Pet Health: Dogs die in hot cars

Darren Storey from Northlands Vets has an important message about leaving your pets in cars in hot weather

Darren Storey from Northlands Vets has an important message about leaving your pets in cars in hot weather

0
Have your say

Summer is here and the weather is improving; more sun is on its way.

In fact over the next couple of weekends the Met Office is predicting temperatures reaching the mid to high 20s in certain parts of the UK.

22C (72F) 47C (117F)

25C (77F) 53C (127F)

The table above shows roughly the relative comparable temperatures that can be reached in cars with that of the outside environment.

This weekend, June 15 and 16, around London, temperature may reach as high as 25C (77F).

If you were to keep your dog in the car, even with the window slightly open, it could mean they will be sitting in temperatures of roughly 53C (127F)!

Next time you use your oven to similar temperatures and open the door; that heat wave is what your pet would be sitting in all the time they are in that car.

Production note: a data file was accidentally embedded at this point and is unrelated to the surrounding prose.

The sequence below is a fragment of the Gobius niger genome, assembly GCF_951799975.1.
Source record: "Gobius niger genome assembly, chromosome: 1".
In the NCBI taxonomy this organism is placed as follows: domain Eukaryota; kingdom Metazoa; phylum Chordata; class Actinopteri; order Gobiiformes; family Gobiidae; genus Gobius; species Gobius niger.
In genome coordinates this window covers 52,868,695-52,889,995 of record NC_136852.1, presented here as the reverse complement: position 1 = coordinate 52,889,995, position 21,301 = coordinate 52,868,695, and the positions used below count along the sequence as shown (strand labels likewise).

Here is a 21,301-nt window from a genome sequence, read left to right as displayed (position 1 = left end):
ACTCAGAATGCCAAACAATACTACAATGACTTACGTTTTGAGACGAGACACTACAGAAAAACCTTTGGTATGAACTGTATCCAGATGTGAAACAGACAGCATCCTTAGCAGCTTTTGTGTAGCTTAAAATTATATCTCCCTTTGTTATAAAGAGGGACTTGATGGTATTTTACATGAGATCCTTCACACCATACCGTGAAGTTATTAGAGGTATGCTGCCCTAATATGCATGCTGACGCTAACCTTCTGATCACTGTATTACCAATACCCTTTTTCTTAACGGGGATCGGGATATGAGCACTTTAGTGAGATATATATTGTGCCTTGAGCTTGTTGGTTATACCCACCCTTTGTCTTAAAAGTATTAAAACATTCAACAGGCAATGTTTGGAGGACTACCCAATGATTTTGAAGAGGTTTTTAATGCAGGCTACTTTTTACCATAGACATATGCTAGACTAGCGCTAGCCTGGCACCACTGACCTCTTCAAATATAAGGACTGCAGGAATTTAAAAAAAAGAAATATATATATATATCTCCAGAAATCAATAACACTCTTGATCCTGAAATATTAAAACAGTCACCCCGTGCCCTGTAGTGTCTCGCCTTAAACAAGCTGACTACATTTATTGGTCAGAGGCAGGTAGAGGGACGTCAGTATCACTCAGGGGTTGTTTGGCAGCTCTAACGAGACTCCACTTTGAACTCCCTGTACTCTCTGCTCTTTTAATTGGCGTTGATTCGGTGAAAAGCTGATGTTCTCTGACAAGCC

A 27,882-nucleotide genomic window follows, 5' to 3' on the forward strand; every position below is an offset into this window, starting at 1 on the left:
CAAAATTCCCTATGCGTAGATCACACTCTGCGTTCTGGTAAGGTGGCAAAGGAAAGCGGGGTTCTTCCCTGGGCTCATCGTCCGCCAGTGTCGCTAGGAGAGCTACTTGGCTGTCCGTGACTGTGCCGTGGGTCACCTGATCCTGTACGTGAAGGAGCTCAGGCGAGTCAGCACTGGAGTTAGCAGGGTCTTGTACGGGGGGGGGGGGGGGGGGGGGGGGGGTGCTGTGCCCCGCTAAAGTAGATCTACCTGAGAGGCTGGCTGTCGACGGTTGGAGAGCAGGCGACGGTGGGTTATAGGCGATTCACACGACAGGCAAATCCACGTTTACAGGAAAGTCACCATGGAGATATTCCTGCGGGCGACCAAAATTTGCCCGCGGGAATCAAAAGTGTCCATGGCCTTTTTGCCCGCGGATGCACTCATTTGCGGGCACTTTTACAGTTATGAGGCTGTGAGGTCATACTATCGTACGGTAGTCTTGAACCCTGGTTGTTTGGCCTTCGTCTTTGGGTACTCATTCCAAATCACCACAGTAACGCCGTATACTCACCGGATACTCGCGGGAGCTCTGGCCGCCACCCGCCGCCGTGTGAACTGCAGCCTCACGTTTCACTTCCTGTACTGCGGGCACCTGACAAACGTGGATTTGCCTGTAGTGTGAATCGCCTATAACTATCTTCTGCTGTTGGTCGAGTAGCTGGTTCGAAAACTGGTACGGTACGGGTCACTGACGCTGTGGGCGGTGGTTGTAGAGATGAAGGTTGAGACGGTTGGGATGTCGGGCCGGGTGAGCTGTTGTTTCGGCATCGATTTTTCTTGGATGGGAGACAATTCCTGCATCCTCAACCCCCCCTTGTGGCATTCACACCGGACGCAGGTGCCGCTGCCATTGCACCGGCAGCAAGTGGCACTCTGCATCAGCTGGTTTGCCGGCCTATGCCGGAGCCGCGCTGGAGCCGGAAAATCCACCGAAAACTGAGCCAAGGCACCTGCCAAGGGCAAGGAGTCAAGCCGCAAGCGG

The RSPCA advises that if you see a dog, or other animal, in a car on a warm day call 999 straight away.

Dogs can suffer from heat stroke just like humans can, and if you have ever had it you will know it is horrible and potentially very life-threatening.

There is a big difference between us and them though.

Dogs regulate their temperature mainly through panting, whereas we sweat.

Panting in a closed warm environment doesn’t allow them to cool down!

However, always keep in mind heatstroke is not synonymous with hot cars only.

For example, if you have your dog running around a lot on a hot day it can still occur.

Symptoms of heatstroke

Heavy panting 

Profuse salivation 

Rapid pulse 

Very red gums/tongue 

Lethargy 

Lack of co-ordination 

Reluctance/inability to rise after collapsing 

Vomiting 

Diarrhoea 

Loss of consciousness

If dogs show any signs of heatstroke, move them to a shaded, cool area and gradually lower their body temperature. Ring your vet immediately.

Immediately douse them with cool (not cold) water, to avoid shock – you could use a shower, or spray and place them in the breeze of a fan.

Let them drink small amounts of cool water.

Continue dousing until their breathing settles – never cool dogs so much that they begin shivering.

Whether you are a client of Northlands or not we will happily give you more advice if you need it.

Please call 01536 485543 and ask to speak to a clinical member of staff.